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4 - Faces of the Ordinary

from Part I - Ordinary Language and Its Philosophy

Published online by Cambridge University Press:  03 March 2022

Greg Chase
Affiliation:
College of the Holy Cross, Massachusetts
Juliet Floyd
Affiliation:
Boston University
Sandra Laugier
Affiliation:
Université de Paris I Panthéon Sorbonne
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Summary

In "Aesthetic Problems of Modern Philosophy" Cavell draws together Wittgenstein’s philosophical procedures and the grammar of aesthetic judgment as Kant articulates it in the "Third Critique." Cavell primarily focuses on the universal voice. But there is an internal relation between the four different moments, and in particular, I would argue, between the second and the fourth, in which Kant shows aesthetic judgment to presuppose a common sense.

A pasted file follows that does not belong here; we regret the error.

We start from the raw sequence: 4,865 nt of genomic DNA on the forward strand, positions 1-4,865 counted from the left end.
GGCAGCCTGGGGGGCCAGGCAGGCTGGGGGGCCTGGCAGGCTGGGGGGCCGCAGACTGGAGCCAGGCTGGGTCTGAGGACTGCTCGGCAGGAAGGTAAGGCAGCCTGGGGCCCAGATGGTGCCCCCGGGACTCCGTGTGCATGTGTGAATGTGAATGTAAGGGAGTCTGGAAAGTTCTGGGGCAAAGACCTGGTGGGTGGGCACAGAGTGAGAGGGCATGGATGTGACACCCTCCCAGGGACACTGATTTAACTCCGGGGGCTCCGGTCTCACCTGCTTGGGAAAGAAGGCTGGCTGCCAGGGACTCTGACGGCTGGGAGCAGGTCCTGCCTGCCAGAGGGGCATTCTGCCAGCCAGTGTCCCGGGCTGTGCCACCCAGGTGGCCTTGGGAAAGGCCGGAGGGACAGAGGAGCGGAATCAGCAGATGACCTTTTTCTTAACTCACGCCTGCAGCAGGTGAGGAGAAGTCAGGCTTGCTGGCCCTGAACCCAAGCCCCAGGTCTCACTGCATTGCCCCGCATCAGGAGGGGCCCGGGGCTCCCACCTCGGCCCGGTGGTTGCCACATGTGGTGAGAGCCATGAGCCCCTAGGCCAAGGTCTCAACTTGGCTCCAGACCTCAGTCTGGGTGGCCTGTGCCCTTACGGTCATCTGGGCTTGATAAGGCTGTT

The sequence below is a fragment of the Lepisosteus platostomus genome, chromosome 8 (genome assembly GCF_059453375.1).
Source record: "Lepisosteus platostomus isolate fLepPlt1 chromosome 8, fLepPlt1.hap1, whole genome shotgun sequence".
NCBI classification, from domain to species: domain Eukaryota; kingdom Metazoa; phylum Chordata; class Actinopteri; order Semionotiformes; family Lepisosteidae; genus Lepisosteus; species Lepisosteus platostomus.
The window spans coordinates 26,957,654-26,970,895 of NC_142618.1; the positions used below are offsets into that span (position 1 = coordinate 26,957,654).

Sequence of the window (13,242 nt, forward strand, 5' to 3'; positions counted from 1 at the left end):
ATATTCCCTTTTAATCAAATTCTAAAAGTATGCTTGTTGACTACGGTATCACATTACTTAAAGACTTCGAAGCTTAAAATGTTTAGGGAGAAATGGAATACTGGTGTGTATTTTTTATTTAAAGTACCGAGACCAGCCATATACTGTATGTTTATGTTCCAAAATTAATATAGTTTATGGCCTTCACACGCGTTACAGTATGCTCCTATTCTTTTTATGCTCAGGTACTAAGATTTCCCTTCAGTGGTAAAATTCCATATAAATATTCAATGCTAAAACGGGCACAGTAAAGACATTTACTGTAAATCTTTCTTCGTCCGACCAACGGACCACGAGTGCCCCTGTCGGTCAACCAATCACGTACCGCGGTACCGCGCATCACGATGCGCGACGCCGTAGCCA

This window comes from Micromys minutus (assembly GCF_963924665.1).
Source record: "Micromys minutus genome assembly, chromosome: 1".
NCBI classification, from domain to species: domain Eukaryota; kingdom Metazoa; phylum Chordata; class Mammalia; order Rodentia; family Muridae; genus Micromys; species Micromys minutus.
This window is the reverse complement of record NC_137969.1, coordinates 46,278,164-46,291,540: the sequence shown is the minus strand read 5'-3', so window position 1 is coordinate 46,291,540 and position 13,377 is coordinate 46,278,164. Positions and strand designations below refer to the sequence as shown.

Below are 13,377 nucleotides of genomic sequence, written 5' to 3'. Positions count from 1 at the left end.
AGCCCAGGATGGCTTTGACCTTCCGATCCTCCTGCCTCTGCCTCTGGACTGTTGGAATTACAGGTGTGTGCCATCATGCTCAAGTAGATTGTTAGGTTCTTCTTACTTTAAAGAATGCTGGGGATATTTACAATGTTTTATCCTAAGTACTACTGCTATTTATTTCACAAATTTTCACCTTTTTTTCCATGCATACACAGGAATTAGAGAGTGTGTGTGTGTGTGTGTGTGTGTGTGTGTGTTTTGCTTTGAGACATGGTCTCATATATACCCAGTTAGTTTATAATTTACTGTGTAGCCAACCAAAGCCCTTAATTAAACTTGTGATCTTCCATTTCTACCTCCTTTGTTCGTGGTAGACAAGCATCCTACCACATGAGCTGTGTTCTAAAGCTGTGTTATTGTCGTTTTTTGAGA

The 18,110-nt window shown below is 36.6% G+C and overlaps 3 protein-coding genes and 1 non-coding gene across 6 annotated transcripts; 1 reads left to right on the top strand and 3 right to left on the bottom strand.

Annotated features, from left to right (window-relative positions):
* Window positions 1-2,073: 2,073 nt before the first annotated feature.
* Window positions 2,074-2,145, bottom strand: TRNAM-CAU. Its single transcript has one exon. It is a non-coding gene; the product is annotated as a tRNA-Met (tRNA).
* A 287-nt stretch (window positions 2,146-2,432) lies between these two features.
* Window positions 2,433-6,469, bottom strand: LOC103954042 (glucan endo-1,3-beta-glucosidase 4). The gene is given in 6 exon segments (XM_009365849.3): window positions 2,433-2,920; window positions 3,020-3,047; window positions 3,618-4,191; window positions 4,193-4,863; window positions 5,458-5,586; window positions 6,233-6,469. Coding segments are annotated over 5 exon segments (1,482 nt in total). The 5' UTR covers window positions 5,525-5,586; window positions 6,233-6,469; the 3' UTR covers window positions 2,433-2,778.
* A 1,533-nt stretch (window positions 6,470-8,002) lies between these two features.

The relation between the universal voice and common sense is articulated in terms of a polarity of expression and ground. The expressive pole in aesthetic judgment is most evident in acts of criticism of art in which, judging with a universal voice, one takes oneself to be representative. But it is equally important that this expression be of a natural ground that underlies our common existence in language. The ground we stand on in judging is not a position, but rather a form of life in common. I end my chapter with an analysis of Cavell’s surprising turn to Wittgenstein’s Tractatus to illuminate this recognition of a ground of attunement, a common world that can be called my world, in and through our judgments of art.

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Publisher: Cambridge University Press
Print publication year: 2022

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